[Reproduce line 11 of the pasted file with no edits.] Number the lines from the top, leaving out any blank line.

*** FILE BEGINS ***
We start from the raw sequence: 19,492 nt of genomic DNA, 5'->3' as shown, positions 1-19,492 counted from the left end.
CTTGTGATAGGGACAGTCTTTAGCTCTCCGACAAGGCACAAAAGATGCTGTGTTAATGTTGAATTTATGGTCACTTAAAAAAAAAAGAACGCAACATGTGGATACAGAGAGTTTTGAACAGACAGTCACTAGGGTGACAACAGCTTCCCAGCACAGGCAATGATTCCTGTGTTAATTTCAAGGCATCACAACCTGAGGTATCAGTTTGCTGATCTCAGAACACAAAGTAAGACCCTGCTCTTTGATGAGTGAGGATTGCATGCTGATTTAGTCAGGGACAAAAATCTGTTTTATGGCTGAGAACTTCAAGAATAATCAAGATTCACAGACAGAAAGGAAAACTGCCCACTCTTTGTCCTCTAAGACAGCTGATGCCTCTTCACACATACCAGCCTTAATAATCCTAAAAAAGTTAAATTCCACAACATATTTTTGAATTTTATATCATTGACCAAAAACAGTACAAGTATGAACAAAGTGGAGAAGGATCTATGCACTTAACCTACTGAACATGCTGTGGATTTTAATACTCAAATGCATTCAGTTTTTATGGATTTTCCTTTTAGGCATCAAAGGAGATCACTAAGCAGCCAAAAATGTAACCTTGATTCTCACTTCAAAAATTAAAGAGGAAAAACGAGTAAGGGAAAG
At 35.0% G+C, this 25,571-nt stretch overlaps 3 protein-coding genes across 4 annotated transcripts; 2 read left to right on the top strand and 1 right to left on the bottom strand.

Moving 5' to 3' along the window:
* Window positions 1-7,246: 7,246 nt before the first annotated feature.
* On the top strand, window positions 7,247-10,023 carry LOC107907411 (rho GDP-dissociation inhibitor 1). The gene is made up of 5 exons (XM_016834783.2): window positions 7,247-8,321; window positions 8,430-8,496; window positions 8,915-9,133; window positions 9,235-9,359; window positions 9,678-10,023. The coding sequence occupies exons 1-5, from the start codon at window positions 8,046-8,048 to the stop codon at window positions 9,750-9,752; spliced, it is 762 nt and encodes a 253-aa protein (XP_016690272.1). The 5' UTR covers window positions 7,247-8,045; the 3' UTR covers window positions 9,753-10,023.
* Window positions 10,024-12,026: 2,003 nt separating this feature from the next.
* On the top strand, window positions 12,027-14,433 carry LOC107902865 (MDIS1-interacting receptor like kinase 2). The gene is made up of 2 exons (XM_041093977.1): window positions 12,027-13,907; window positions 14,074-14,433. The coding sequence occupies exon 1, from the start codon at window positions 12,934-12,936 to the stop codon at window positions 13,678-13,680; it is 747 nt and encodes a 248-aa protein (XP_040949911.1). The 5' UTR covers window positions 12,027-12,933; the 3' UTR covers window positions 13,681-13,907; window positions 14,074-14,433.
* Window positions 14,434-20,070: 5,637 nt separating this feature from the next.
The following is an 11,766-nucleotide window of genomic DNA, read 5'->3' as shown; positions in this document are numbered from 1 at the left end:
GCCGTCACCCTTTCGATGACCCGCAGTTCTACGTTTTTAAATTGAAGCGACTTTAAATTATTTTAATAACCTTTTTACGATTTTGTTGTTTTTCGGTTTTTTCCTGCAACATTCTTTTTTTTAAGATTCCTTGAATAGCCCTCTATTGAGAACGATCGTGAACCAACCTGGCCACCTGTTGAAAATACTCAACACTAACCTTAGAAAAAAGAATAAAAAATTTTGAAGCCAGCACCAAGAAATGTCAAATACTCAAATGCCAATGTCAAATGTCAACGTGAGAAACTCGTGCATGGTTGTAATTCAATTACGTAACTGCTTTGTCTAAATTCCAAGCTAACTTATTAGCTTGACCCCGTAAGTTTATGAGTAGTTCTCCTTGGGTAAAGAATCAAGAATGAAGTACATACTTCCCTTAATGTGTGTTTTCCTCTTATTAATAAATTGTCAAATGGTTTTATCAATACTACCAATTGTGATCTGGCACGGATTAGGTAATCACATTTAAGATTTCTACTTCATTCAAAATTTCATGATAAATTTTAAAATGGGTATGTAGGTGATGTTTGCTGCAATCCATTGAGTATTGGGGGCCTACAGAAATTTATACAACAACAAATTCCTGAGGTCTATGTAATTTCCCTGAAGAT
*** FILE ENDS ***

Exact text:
GCCGTCACCCTTTCGATGACCCGCAGTTCTACGTTTTTAAATTGAAGCGACTTTAAATTATTTTAATAACCTTTTTACGATTTTGTTGTTTTTCGGTTTTTTCCTGCAACATTCTTTTTTTTAAGATTCCTTGAATAGCCCTCTATTGAGAACGATCGTGAACCAACCTGGCCACCTGTTGAAAATACTCAACACTAACCTTAGAAAAAAGAATAAAAAATTTTGAAGCCAGCACCAAGAAATGTCAAATACTCAAATGCCAATGTCAAATGTCAACGTGAGAAACTCGTGCATGGTTGTAATTCAATTACGTAACTGCTTTGTCTAAATTCCAAGCTAACTTATTAGCTTGACCCCGTAAGTTTATGAGTAGTTCTCCTTGGGTAAAGAATCAAGAATGAAGTACATACTTCCCTTAATGTGTGTTTTCCTCTTATTAATAAATTGTCAAATGGTTTTATCAATACTACCAATTGTGATCTGGCACGGATTAGGTAATCACATTTAAGATTTCTACTTCATTCAAAATTTCATGATAAATTTTAAAATGGGTATGTAGGTGATGTTTGCTGCAATCCATTGAGTATTGGGGGCCTACAGAAATTTATACAACAACAAATTCCTGAGGTCTATGTAATTTCCCTGAAGAT